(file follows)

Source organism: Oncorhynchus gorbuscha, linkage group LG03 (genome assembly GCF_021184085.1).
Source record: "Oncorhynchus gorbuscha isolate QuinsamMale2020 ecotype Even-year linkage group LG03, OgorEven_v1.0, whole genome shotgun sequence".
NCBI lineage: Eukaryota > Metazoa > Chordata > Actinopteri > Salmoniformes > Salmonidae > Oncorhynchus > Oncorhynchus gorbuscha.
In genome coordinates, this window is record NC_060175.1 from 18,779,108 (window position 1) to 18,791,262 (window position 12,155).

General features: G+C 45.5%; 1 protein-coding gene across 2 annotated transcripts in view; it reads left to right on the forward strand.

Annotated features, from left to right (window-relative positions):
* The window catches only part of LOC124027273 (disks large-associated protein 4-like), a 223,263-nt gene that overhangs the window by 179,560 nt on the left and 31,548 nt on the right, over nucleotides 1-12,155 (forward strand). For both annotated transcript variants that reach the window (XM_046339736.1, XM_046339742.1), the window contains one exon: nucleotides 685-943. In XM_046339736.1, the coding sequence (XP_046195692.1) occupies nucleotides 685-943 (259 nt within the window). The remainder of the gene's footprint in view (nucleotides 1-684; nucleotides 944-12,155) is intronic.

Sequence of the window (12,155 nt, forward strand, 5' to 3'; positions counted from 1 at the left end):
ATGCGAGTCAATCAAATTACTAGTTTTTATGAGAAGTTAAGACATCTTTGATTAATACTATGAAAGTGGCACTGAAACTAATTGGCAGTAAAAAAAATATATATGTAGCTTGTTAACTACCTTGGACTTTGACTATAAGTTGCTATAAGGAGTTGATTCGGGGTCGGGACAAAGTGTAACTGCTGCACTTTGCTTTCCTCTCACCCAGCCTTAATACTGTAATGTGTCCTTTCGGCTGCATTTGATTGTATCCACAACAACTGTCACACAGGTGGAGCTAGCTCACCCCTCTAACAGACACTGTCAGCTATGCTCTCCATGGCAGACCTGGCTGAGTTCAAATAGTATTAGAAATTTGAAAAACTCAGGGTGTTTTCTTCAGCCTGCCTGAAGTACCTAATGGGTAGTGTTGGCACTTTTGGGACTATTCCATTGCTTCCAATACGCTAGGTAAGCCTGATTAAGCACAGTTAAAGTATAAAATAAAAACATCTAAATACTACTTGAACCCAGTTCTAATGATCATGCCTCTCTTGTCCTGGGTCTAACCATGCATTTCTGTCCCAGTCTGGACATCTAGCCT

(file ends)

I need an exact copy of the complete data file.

Source organism: Oncorhynchus gorbuscha, linkage group LG03 (genome assembly GCF_021184085.1).
Source record: "Oncorhynchus gorbuscha isolate QuinsamMale2020 ecotype Even-year linkage group LG03, OgorEven_v1.0, whole genome shotgun sequence".
NCBI lineage: Eukaryota > Metazoa > Chordata > Actinopteri > Salmoniformes > Salmonidae > Oncorhynchus > Oncorhynchus gorbuscha.
In genome coordinates, this window is record NC_060175.1 from 18,779,108 (window position 1) to 18,791,262 (window position 12,155).

General features: G+C 45.5%; 1 protein-coding gene across 2 annotated transcripts in view; it reads left to right on the forward strand.

Annotated features, from left to right (window-relative positions):
* The window catches only part of LOC124027273 (disks large-associated protein 4-like), a 223,263-nt gene that overhangs the window by 179,560 nt on the left and 31,548 nt on the right, over nucleotides 1-12,155 (forward strand). For both annotated transcript variants that reach the window (XM_046339736.1, XM_046339742.1), the window contains one exon: nucleotides 685-943. In XM_046339736.1, the coding sequence (XP_046195692.1) occupies nucleotides 685-943 (259 nt within the window). The remainder of the gene's footprint in view (nucleotides 1-684; nucleotides 944-12,155) is intronic.

Sequence of the window (12,155 nt, forward strand, 5' to 3'; positions counted from 1 at the left end):
ATGCGAGTCAATCAAATTACTAGTTTTTATGAGAAGTTAAGACATCTTTGATTAATACTATGAAAGTGGCACTGAAACTAATTGGCAGTAAAAAAAATATATATGTAGCTTGTTAACTACCTTGGACTTTGACTATAAGTTGCTATAAGGAGTTGATTCGGGGTCGGGACAAAGTGTAACTGCTGCACTTTGCTTTCCTCTCACCCAGCCTTAATACTGTAATGTGTCCTTTCGGCTGCATTTGATTGTATCCACAACAACTGTCACACAGGTGGAGCTAGCTCACCCCTCTAACAGACACTGTCAGCTATGCTCTCCATGGCAGACCTGGCTGAGTTCAAATAGTATTAGAAATTTGAAAAACTCAGGGTGTTTTCTTCAGCCTGCCTGAAGTACCTAATGGGTAGTGTTGGCACTTTTGGGACTATTCCATTGCTTCCAATACGCTAGGTAAGCCTGATTAAGCACAGTTAAAGTATAAAATAAAAACATCTAAATACTACTTGAACCCAGTTCTAATGATCATGCCTCTCTTGTCCTGGGTCTAACCATGCATTTCTGTCCCAGTCTGGACATCTAGCCT